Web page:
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#461 Boots

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Posted 10 June 2017 - 12:48 AM

Just One Day by Gayle Forman


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#462 Boots

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Posted 20 June 2017 - 04:27 AM

Stephen King - Pet Sematary


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#463 SJS

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Posted 26 June 2017 - 02:55 PM

Just finished Beggars in Spain and am moving on to Beggars and Choosers by Nancy Kress.  I can't recommend this series highly enough.  It's plausible hard-sf and deals with some very relatable issues such as prejudice and a deep exploration of society searching for the sweet spot between libertarianism and communalism.

 

I had read Beggars in Spain as a novella a long time ago, and had read Beggars and Choosers as well.  But I just found the first in novel form and also picked up the trilogy finale Beggars Ride which I look forward to reading for the first time.


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#464 MrSkeptic

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Posted 26 June 2017 - 03:44 PM

A biography about T Bone Burnett.


They said I could be anything, so I became a disappointment.

 

 


#465 Boots

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Posted 12 August 2017 - 02:54 PM

The Red Queen by Victoria Aveyard


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#466 SJS

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Posted 14 August 2017 - 01:58 PM

After several years of receiving recommendations, finally read Wool.

 

Hugh_C_Howey_Wool_Omnibus.jpg

 

And yes, as good as advertised.


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#467 A Rebel and a Runner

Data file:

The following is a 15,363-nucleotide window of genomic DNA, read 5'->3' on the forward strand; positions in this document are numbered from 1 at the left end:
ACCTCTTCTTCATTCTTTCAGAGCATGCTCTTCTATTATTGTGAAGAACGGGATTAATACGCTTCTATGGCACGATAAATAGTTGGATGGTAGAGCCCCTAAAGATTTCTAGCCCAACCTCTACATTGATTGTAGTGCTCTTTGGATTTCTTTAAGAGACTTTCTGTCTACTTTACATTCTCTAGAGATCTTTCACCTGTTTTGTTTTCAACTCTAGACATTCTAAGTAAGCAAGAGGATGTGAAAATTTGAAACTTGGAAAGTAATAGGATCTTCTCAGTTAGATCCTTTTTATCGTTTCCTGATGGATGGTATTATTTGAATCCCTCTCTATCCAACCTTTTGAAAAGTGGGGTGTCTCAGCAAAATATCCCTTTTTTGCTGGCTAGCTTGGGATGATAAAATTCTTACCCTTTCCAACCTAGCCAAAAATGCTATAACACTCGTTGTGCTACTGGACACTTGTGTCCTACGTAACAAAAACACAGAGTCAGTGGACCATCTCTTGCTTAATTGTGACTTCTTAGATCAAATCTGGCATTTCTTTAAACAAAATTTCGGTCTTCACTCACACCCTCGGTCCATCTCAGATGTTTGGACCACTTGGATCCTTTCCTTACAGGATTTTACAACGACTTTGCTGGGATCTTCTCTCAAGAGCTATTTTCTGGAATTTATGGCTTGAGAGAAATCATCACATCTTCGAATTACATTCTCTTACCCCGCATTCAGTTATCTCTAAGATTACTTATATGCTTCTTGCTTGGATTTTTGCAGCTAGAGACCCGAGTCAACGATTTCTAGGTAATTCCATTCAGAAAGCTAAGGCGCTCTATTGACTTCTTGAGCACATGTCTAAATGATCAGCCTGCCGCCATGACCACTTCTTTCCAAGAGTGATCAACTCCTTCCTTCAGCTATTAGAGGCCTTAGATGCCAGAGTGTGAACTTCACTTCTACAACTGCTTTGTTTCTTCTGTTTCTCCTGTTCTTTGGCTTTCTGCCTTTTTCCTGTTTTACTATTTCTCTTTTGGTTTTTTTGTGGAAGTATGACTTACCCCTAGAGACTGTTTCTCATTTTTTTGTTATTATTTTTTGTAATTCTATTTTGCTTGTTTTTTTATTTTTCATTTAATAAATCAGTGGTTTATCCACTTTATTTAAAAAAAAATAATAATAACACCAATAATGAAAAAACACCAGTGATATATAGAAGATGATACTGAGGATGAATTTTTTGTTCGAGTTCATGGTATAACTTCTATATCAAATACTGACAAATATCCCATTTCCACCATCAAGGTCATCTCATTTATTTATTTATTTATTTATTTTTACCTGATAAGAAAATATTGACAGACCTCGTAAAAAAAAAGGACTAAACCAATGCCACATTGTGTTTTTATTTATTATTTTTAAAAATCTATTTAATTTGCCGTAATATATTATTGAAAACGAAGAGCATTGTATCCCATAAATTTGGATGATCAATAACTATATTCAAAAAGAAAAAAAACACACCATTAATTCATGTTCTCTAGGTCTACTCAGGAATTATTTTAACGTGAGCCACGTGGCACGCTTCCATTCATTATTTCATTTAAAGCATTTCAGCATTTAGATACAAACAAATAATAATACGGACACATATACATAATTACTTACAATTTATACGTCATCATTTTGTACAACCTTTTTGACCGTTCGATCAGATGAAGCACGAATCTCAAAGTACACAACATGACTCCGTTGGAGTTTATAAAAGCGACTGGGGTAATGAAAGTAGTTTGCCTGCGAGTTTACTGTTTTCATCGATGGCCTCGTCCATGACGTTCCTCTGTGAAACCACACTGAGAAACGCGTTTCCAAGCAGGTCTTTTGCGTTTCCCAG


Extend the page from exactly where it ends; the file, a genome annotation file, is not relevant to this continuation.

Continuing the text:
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Posted 14 August 2017 - 09:13 PM

Reading through the (new) Fifth Edition of the Cambridge Latin Course, from which I'm teaching this semester.

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I love these textbooks for younger (middle and high school) kids, because they wrote the text basically like a young adult novel. It just happens to be in Latin.

It features a young man, Quintus Caecilius Iucundus, and his journey from being a pampered rich kid in Pompeii to a refugee in Alexandria to a messenger in Britain to a voice of reason in the court of Domitian in Rome. Along the way, kids learn about the culture, history, and religion of first-century Rome, about religion in Roman Britain, the racial tensions in post-Hellenistic Alexandria, and the subjugation of the Jews by Titus's forces at Masada, about the chalk/lead/roach-based makeup women wore, about the treatment of slaves and ex-slaves, and about how all of these things impact us even today.
No seriously, everyone should study Latin.



#468 nickslikk2112

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Posted 14 August 2017 - 09:45 PM

^^^

 

Coquus est iratus et clamavit: "Pestis! Furcifer!"

 

Ah, the benefits of a Grammar school education. Everyone should indeed learn Latin. It would help seppoes in their spelling ;)


645df0a0-f61a-4f15-a847-b0bdbfe31afb_zps

 

Old Rush Good, New Rush Bad!!!!!!!!!!!!!!!!!!!!!


#469 Three Eyes

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Posted 14 August 2017 - 11:00 PM

I'm still working on English.


Hey there goes Alex. He's loaded with money. Wow he's really set himself up great.


#470 A Rebel and a Runner

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Posted 15 August 2017 - 12:06 AM

^^^

 

Coquus est iratus et clamavit: "Pestis! Furcifer!"

 

Ah, the benefits of a Grammar school education. Everyone should indeed learn Latin. It would help seppoes in their spelling ;)

Not so much spelling, but I certainly learned more English (and Spanish) grammar studying Latin.

Funny, also, that I should so love the Cambridge, because there are SO GODDAMN MANY Latin textbooks (I know because they all tried to sell themselves to our district and gave us gratis copies of their first unit as enticement).
Jenny, ecce romani, Latin For Americans (it's pretty bad), Wheelock's, Modern Latin, and about 3 more I can't remember because who cares?

Can't imagine how half of those publishers are still putting out books that I've literally NEVER seen used by ANY teacher or administrator I've ever talked to.



#471 Three Eyes

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Posted 15 August 2017 - 03:18 AM

gratis

Origin
 
late Middle English: from Latin, contraction of gratiis ‘as a kindness,’ from gratia ‘grace, kindness.’
 
.......
 
 
Looks like that Latin study is paying off.  ^_^  

Hey there goes Alex. He's loaded with money. Wow he's really set himself up great.





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